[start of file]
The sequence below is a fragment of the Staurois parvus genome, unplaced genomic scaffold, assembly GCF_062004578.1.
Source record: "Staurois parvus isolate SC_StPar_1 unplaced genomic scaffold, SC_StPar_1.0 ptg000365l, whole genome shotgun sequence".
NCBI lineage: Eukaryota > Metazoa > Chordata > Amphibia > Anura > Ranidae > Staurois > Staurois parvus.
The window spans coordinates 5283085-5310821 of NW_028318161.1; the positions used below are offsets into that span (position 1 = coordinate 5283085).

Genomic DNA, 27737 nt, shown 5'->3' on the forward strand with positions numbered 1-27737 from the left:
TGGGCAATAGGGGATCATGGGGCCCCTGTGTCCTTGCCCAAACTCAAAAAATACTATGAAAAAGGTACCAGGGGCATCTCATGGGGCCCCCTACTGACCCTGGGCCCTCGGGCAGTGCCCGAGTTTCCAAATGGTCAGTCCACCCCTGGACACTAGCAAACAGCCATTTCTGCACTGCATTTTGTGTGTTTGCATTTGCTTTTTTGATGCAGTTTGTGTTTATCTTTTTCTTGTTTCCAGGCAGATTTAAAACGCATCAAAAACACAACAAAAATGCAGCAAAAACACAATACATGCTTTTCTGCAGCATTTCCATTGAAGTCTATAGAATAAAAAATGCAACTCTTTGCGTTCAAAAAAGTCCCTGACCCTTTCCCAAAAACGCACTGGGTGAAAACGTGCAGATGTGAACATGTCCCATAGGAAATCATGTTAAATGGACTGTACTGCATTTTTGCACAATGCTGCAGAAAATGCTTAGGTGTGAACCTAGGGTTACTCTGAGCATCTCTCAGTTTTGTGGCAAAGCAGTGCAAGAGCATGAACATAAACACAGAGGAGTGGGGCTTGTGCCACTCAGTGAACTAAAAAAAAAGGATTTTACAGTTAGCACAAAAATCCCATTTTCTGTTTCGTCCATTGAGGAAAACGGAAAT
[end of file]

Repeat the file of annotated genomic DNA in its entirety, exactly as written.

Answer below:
The sequence below is a fragment of the Staurois parvus genome, unplaced genomic scaffold, assembly GCF_062004578.1.
Source record: "Staurois parvus isolate SC_StPar_1 unplaced genomic scaffold, SC_StPar_1.0 ptg000365l, whole genome shotgun sequence".
NCBI lineage: Eukaryota > Metazoa > Chordata > Amphibia > Anura > Ranidae > Staurois > Staurois parvus.
The window spans coordinates 5283085-5310821 of NW_028318161.1; the positions used below are offsets into that span (position 1 = coordinate 5283085).

Genomic DNA, 27737 nt, shown 5'->3' on the forward strand with positions numbered 1-27737 from the left:
TGGGCAATAGGGGATCATGGGGCCCCTGTGTCCTTGCCCAAACTCAAAAAATACTATGAAAAAGGTACCAGGGGCATCTCATGGGGCCCCCTACTGACCCTGGGCCCTCGGGCAGTGCCCGAGTTTCCAAATGGTCAGTCCACCCCTGGACACTAGCAAACAGCCATTTCTGCACTGCATTTTGTGTGTTTGCATTTGCTTTTTTGATGCAGTTTGTGTTTATCTTTTTCTTGTTTCCAGGCAGATTTAAAACGCATCAAAAACACAACAAAAATGCAGCAAAAACACAATACATGCTTTTCTGCAGCATTTCCATTGAAGTCTATAGAATAAAAAATGCAACTCTTTGCGTTCAAAAAAGTCCCTGACCCTTTCCCAAAAACGCACTGGGTGAAAACGTGCAGATGTGAACATGTCCCATAGGAAATCATGTTAAATGGACTGTACTGCATTTTTGCACAATGCTGCAGAAAATGCTTAGGTGTGAACCTAGGGTTACTCTGAGCATCTCTCAGTTTTGTGGCAAAGCAGTGCAAGAGCATGAACATAAACACAGAGGAGTGGGGCTTGTGCCACTCAGTGAACTAAAAAAAAAGGATTTTACAGTTAGCACAAAAATCCCATTTTCTGTTTCGTCCATTGAGGAAAACGGAAAT